Despite these grim odds, young Indians continue arriving in Kota, and the coaching institutes have become a big business, encompassing 300 or so centers that generate $350 million to $450 million in revenue every year, according to one estimate. The largest coaching company, the Allen Career Institute, instructs more than one million students.
“There are two types of students in Kota — rankers and bankers,” Amit Gupta, a coaching-center biology instructor, told me. “One ranker will attract thousands of bankers. This is our modus operandi.
Although the mayor’s proposal is modest, opposition to it has been enormous. Opponents defend wholeheartedly the use of the SHSAT. It’s their belief that this high-stakes exam is objective, merit-based, and fair. This opposition movement is largely backed by lobbyist groups funded by CEOs, and alumni associations with deep pockets. Its ranks also include self-described progressives such as Jumanee Williams, alumnus of the specialized school system and current New York City Public Advocate. Instead of scrapping the SHSAT, they believe the city should instead expand access to the exam, invest in SHSAT preparation services, and open more SHS.
Obrian was devastated when he found out he didn’t score high enough on the Specialized High School Admissions Test (SHSAT) to attend Brooklyn Technical High School, one of New York City’s most selective high schools. Unlike many of the students who gain admission to the city’s specialized high schools, his family didn’t have the resources to spend thousands of dollars on test prep.
His score on the SHSAT put him just below the cutoff mark for Brooklyn Technical High School. But because of the Discovery Program – which allows students from low-income communities who score just below the standardized test cutoff to earn admission to the specialized high schools – Obrian was able to attend a summer program and then start at Brooklyn Tech his freshman year.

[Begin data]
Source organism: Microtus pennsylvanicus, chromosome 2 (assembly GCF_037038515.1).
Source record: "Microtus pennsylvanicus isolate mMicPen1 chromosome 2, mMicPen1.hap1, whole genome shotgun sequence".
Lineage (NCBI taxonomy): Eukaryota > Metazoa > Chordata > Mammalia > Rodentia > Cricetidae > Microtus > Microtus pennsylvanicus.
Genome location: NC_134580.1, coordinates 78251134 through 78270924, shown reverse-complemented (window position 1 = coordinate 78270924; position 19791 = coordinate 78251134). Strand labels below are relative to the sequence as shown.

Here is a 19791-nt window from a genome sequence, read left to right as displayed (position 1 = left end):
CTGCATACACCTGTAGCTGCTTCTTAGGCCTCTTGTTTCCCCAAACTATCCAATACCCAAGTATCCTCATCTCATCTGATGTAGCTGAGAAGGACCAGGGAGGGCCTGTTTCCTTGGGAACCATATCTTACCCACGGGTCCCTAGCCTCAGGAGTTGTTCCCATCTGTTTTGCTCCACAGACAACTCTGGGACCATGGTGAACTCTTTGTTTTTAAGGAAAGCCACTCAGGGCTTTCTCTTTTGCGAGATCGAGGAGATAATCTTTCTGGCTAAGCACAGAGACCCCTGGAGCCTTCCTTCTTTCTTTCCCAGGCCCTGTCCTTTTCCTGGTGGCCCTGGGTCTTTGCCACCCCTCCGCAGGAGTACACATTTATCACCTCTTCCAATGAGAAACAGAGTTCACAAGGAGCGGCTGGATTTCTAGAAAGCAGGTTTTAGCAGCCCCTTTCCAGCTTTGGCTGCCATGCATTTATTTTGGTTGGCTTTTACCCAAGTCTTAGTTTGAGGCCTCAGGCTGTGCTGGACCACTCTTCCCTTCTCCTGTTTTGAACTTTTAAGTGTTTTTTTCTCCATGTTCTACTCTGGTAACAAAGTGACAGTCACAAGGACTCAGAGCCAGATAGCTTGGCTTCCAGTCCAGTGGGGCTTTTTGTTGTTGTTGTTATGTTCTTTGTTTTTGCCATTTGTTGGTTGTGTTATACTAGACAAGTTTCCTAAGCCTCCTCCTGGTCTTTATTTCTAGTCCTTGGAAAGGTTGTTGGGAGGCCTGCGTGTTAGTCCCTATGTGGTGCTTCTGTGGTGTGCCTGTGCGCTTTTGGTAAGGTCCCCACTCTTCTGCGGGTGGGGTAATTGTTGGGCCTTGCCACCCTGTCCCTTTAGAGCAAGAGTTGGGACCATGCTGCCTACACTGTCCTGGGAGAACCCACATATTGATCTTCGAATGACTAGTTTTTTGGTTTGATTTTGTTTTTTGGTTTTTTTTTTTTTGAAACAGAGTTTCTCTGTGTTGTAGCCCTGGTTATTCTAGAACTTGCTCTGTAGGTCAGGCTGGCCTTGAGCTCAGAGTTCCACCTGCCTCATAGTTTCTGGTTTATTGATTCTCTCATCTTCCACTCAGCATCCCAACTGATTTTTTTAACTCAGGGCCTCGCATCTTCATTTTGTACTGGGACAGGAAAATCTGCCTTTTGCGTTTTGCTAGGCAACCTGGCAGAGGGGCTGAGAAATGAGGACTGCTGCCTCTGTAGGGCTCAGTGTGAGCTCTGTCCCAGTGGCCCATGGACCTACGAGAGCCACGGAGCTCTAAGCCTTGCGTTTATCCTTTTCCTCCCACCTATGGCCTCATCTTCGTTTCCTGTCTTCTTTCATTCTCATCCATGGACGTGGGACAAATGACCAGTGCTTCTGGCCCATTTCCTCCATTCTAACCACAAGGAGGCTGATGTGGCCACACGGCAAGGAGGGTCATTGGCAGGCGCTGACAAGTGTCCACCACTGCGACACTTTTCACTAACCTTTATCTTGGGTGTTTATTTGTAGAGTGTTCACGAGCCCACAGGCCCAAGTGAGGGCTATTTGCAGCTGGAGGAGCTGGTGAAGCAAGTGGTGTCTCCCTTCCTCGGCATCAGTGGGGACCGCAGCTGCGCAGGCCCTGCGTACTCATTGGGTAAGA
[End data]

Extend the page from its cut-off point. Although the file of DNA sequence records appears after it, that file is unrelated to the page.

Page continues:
65 years after Brown v. Board of Education, segregation in public schools remains a major issue in cities across the country. New York City has one of the most segregated school systems in the country, and some see the controversial Specialized High Schools Admissions Test as part of the problem. At a City Council Oversight Hearing on Segregation in the New York City School System, Students, Parents, Council members, and Department of Education talk education reform.
“NY1 takes a look at the controversy surrounding the Specialized High School Admissions Test, the exam that students take to get into the city’s elite public high schools.”
These five bright students have been preparing for much of their lifetime, either through additional test prep programs, tutors or intensive courses. For them, it’s a necessary part of their education, and many spend much of their middle-school years preparing for the test.
“Everyone has doubts [about] me at school. So I really want to go to this school so that I can, you know, show people that I can put all my hard work and dedication into what I’m doing that I can go to this school.”